Unlike alot of old people in Taiwan who are quite isolated and spend their days alone at home, Grandma Li decided to make her life more entertaining by participating in Hongdao Association activities.

Indeed, the whole day we spent with her was punctuated by her activities with the Hongdao Association.

In 2008 Grandma Li earned the Golden Award for her voluntary work at the Hongdao Association.

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週六, 14 三月 2009 02:57

Hsin-Chin Deals With Life and Death

When I met Hsin-Chin for the first time, I immediately saw her as a sensitive woman and a thinker. As we talked more, I realized how generous she was too; she is one of those rare persons that people would go to when they needed consolation or a sympathetic ear.

Currently a student at the Institute of Life and Death Education and Counseling Department in Taipei, Hsin-Chin has decided to devote her life in helping people who lose their faith in life.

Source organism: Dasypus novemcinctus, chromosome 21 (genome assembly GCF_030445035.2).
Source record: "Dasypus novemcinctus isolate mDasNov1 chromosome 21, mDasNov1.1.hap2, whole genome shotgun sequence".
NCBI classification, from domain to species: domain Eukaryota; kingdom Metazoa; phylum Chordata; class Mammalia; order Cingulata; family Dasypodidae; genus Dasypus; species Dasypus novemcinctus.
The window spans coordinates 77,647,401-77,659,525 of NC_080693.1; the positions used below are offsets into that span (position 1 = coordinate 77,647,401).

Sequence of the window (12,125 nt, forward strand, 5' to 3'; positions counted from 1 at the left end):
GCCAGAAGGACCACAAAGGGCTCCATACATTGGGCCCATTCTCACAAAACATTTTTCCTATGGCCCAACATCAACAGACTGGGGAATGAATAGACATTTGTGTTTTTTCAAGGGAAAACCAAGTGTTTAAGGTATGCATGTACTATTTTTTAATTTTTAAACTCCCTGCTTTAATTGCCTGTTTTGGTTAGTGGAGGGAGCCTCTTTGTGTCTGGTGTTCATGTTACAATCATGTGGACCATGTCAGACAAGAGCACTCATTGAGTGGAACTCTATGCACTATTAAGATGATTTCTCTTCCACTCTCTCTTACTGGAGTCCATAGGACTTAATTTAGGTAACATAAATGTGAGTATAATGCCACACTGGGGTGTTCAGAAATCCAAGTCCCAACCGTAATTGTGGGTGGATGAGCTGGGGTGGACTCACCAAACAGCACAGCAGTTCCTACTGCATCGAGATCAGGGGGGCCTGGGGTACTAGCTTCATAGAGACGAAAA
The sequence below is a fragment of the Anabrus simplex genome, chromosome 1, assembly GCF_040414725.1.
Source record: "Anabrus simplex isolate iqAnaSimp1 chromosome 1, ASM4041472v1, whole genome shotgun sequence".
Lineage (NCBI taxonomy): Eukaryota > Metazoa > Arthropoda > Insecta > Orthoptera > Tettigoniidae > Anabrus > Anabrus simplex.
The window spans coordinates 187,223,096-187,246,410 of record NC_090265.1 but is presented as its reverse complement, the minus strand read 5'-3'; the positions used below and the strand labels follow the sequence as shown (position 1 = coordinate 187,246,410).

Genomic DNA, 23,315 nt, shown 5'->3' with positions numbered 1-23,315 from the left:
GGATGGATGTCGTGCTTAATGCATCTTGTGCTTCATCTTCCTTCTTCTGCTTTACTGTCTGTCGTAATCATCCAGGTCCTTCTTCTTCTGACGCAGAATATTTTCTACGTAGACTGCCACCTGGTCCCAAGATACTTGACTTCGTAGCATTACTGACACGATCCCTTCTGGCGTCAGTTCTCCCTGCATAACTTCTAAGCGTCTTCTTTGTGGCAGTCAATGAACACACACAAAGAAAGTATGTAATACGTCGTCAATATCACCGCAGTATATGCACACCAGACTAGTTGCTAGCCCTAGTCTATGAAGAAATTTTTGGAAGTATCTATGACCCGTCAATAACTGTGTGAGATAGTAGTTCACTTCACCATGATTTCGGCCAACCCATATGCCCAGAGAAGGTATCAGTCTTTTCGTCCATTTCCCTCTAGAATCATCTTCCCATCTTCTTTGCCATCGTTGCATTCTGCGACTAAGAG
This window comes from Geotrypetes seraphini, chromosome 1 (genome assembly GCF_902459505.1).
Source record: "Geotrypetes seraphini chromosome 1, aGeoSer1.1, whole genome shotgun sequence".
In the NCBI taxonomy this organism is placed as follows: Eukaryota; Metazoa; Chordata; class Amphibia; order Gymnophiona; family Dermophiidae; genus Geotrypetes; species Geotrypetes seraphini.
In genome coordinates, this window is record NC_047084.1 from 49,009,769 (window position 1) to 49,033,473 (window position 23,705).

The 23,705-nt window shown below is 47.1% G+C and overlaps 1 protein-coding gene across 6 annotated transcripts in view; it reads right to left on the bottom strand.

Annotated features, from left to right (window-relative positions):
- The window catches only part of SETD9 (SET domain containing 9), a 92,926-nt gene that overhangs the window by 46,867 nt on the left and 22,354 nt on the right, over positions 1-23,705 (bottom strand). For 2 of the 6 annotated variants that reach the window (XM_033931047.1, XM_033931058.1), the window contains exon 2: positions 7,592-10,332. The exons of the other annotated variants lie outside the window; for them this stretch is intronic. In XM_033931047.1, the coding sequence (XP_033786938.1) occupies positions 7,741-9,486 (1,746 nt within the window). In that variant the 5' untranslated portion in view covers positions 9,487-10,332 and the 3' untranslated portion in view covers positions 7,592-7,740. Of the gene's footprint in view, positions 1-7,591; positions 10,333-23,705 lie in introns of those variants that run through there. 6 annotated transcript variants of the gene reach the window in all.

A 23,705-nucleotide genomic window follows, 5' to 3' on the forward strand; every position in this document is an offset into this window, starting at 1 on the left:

This decision is in fact, deeply related to her life experience.
As Hsin-Chin was still a teenager when her elder sister committed suicide. Qingqing who could neither forgive herself, nor her sister for putting such an abrupt end to her life, spent many difficult years mourning the her sister’s death.

After making several suicide attempts herself, she found a way to give a more meaningful value to her own life, and to the death of her sister: if only she could help other people in despair and their families, her sister would not have died for nothing.